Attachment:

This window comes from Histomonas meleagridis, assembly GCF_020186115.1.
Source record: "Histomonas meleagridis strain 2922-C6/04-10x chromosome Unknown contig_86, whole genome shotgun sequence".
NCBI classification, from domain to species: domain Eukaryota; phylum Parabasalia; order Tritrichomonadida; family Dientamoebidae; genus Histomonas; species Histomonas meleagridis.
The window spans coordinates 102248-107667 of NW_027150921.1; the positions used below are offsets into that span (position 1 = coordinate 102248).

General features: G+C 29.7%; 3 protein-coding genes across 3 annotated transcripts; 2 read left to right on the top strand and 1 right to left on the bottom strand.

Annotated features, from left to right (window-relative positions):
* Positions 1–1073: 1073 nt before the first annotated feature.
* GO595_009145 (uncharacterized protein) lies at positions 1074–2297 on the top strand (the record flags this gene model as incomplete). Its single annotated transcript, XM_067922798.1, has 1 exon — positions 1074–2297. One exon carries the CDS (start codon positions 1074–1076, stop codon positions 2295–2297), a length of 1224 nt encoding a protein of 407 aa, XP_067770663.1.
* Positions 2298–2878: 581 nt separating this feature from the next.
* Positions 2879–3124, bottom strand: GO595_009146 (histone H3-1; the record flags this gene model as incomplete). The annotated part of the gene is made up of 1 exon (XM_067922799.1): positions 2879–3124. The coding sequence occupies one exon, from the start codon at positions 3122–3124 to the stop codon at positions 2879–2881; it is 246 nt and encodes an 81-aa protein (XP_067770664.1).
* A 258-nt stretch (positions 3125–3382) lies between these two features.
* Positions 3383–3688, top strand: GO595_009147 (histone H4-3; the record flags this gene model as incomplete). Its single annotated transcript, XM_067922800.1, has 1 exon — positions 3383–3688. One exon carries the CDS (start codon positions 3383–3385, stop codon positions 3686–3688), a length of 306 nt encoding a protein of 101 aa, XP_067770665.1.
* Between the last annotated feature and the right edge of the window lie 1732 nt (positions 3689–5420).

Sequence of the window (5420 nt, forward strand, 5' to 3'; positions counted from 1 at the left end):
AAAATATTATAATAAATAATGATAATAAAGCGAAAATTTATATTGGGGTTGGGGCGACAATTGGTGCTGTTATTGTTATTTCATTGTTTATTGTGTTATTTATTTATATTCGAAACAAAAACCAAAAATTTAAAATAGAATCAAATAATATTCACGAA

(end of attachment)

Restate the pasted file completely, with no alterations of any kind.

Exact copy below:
This window comes from Histomonas meleagridis, assembly GCF_020186115.1.
Source record: "Histomonas meleagridis strain 2922-C6/04-10x chromosome Unknown contig_86, whole genome shotgun sequence".
NCBI classification, from domain to species: domain Eukaryota; phylum Parabasalia; order Tritrichomonadida; family Dientamoebidae; genus Histomonas; species Histomonas meleagridis.
The window spans coordinates 102248-107667 of NW_027150921.1; the positions used below are offsets into that span (position 1 = coordinate 102248).

General features: G+C 29.7%; 3 protein-coding genes across 3 annotated transcripts; 2 read left to right on the top strand and 1 right to left on the bottom strand.

Annotated features, from left to right (window-relative positions):
* Positions 1–1073: 1073 nt before the first annotated feature.
* GO595_009145 (uncharacterized protein) lies at positions 1074–2297 on the top strand (the record flags this gene model as incomplete). Its single annotated transcript, XM_067922798.1, has 1 exon — positions 1074–2297. One exon carries the CDS (start codon positions 1074–1076, stop codon positions 2295–2297), a length of 1224 nt encoding a protein of 407 aa, XP_067770663.1.
* Positions 2298–2878: 581 nt separating this feature from the next.
* Positions 2879–3124, bottom strand: GO595_009146 (histone H3-1; the record flags this gene model as incomplete). The annotated part of the gene is made up of 1 exon (XM_067922799.1): positions 2879–3124. The coding sequence occupies one exon, from the start codon at positions 3122–3124 to the stop codon at positions 2879–2881; it is 246 nt and encodes an 81-aa protein (XP_067770664.1).
* A 258-nt stretch (positions 3125–3382) lies between these two features.
* Positions 3383–3688, top strand: GO595_009147 (histone H4-3; the record flags this gene model as incomplete). Its single annotated transcript, XM_067922800.1, has 1 exon — positions 3383–3688. One exon carries the CDS (start codon positions 3383–3385, stop codon positions 3686–3688), a length of 306 nt encoding a protein of 101 aa, XP_067770665.1.
* Between the last annotated feature and the right edge of the window lie 1732 nt (positions 3689–5420).

Sequence of the window (5420 nt, forward strand, 5' to 3'; positions counted from 1 at the left end):
AAAATATTATAATAAATAATGATAATAAAGCGAAAATTTATATTGGGGTTGGGGCGACAATTGGTGCTGTTATTGTTATTTCATTGTTTATTGTGTTATTTATTTATATTCGAAACAAAAACCAAAAATTTAAAATAGAATCAAATAATATTCACGAA